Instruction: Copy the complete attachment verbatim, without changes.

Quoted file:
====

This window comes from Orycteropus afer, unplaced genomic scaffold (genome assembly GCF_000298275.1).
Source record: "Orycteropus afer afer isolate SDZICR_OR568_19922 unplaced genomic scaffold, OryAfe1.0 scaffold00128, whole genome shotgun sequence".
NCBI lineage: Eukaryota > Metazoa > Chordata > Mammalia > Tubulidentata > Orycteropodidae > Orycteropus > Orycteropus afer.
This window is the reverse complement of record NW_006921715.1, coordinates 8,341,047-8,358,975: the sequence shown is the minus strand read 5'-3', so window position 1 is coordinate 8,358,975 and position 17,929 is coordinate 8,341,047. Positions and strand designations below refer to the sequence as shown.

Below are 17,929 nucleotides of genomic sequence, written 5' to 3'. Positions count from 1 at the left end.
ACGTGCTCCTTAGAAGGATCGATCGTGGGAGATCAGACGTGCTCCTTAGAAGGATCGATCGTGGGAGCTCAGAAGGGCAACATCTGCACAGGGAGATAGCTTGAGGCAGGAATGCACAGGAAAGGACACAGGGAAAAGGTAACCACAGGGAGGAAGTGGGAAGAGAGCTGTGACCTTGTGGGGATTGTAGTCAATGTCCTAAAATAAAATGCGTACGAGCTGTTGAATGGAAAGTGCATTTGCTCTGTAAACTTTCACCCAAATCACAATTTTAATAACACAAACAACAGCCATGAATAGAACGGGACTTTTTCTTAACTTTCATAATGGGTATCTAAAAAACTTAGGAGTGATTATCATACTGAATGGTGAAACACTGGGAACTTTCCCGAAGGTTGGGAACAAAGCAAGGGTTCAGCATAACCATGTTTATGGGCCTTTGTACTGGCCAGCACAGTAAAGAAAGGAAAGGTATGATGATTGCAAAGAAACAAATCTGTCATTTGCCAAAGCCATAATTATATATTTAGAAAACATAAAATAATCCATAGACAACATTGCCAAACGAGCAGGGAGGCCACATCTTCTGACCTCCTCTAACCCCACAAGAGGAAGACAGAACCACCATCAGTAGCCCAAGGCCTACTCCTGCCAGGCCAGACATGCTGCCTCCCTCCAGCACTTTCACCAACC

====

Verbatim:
This window comes from Orycteropus afer, unplaced genomic scaffold (genome assembly GCF_000298275.1).
Source record: "Orycteropus afer afer isolate SDZICR_OR568_19922 unplaced genomic scaffold, OryAfe1.0 scaffold00128, whole genome shotgun sequence".
NCBI lineage: Eukaryota > Metazoa > Chordata > Mammalia > Tubulidentata > Orycteropodidae > Orycteropus > Orycteropus afer.
This window is the reverse complement of record NW_006921715.1, coordinates 8,341,047-8,358,975: the sequence shown is the minus strand read 5'-3', so window position 1 is coordinate 8,358,975 and position 17,929 is coordinate 8,341,047. Positions and strand designations below refer to the sequence as shown.

Below are 17,929 nucleotides of genomic sequence, written 5' to 3'. Positions count from 1 at the left end.
ACGTGCTCCTTAGAAGGATCGATCGTGGGAGATCAGACGTGCTCCTTAGAAGGATCGATCGTGGGAGCTCAGAAGGGCAACATCTGCACAGGGAGATAGCTTGAGGCAGGAATGCACAGGAAAGGACACAGGGAAAAGGTAACCACAGGGAGGAAGTGGGAAGAGAGCTGTGACCTTGTGGGGATTGTAGTCAATGTCCTAAAATAAAATGCGTACGAGCTGTTGAATGGAAAGTGCATTTGCTCTGTAAACTTTCACCCAAATCACAATTTTAATAACACAAACAACAGCCATGAATAGAACGGGACTTTTTCTTAACTTTCATAATGGGTATCTAAAAAACTTAGGAGTGATTATCATACTGAATGGTGAAACACTGGGAACTTTCCCGAAGGTTGGGAACAAAGCAAGGGTTCAGCATAACCATGTTTATGGGCCTTTGTACTGGCCAGCACAGTAAAGAAAGGAAAGGTATGATGATTGCAAAGAAACAAATCTGTCATTTGCCAAAGCCATAATTATATATTTAGAAAACATAAAATAATCCATAGACAACATTGCCAAACGAGCAGGGAGGCCACATCTTCTGACCTCCTCTAACCCCACAAGAGGAAGACAGAACCACCATCAGTAGCCCAAGGCCTACTCCTGCCAGGCCAGACATGCTGCCTCCCTCCAGCACTTTCACCAACC